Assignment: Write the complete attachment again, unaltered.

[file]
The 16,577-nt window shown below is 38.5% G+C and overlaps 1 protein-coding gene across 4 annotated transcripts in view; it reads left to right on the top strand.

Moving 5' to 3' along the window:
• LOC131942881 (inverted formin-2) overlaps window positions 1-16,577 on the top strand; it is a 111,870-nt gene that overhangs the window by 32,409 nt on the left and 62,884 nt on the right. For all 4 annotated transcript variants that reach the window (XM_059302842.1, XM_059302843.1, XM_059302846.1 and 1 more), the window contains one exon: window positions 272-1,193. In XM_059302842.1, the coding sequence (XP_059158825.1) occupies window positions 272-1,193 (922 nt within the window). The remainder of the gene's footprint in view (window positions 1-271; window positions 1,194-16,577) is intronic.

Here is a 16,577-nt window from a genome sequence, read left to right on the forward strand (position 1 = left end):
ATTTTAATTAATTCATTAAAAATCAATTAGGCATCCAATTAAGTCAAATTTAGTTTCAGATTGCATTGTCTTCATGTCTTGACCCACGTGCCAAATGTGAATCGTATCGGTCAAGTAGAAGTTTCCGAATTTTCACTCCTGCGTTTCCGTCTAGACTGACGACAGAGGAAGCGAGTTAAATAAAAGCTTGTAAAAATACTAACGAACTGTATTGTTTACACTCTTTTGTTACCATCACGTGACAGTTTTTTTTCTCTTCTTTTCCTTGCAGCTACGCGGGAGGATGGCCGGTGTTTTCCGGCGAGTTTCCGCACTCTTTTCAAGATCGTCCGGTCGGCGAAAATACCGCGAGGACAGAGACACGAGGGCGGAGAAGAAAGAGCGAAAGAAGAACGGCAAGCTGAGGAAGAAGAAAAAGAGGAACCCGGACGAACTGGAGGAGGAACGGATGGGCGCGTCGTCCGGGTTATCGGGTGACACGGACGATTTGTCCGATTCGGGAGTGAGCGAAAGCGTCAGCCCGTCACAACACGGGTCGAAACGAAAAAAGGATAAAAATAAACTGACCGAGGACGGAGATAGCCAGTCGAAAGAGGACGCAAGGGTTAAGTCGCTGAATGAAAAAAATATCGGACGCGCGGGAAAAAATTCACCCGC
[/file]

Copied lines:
The 16,577-nt window shown below is 38.5% G+C and overlaps 1 protein-coding gene across 4 annotated transcripts in view; it reads left to right on the top strand.

Moving 5' to 3' along the window:
• LOC131942881 (inverted formin-2) overlaps window positions 1-16,577 on the top strand; it is a 111,870-nt gene that overhangs the window by 32,409 nt on the left and 62,884 nt on the right. For all 4 annotated transcript variants that reach the window (XM_059302842.1, XM_059302843.1, XM_059302846.1 and 1 more), the window contains one exon: window positions 272-1,193. In XM_059302842.1, the coding sequence (XP_059158825.1) occupies window positions 272-1,193 (922 nt within the window). The remainder of the gene's footprint in view (window positions 1-271; window positions 1,194-16,577) is intronic.

Here is a 16,577-nt window from a genome sequence, read left to right on the forward strand (position 1 = left end):
ATTTTAATTAATTCATTAAAAATCAATTAGGCATCCAATTAAGTCAAATTTAGTTTCAGATTGCATTGTCTTCATGTCTTGACCCACGTGCCAAATGTGAATCGTATCGGTCAAGTAGAAGTTTCCGAATTTTCACTCCTGCGTTTCCGTCTAGACTGACGACAGAGGAAGCGAGTTAAATAAAAGCTTGTAAAAATACTAACGAACTGTATTGTTTACACTCTTTTGTTACCATCACGTGACAGTTTTTTTTCTCTTCTTTTCCTTGCAGCTACGCGGGAGGATGGCCGGTGTTTTCCGGCGAGTTTCCGCACTCTTTTCAAGATCGTCCGGTCGGCGAAAATACCGCGAGGACAGAGACACGAGGGCGGAGAAGAAAGAGCGAAAGAAGAACGGCAAGCTGAGGAAGAAGAAAAAGAGGAACCCGGACGAACTGGAGGAGGAACGGATGGGCGCGTCGTCCGGGTTATCGGGTGACACGGACGATTTGTCCGATTCGGGAGTGAGCGAAAGCGTCAGCCCGTCACAACACGGGTCGAAACGAAAAAAGGATAAAAATAAACTGACCGAGGACGGAGATAGCCAGTCGAAAGAGGACGCAAGGGTTAAGTCGCTGAATGAAAAAAATATCGGACGCGCGGGAAAAAATTCACCCGC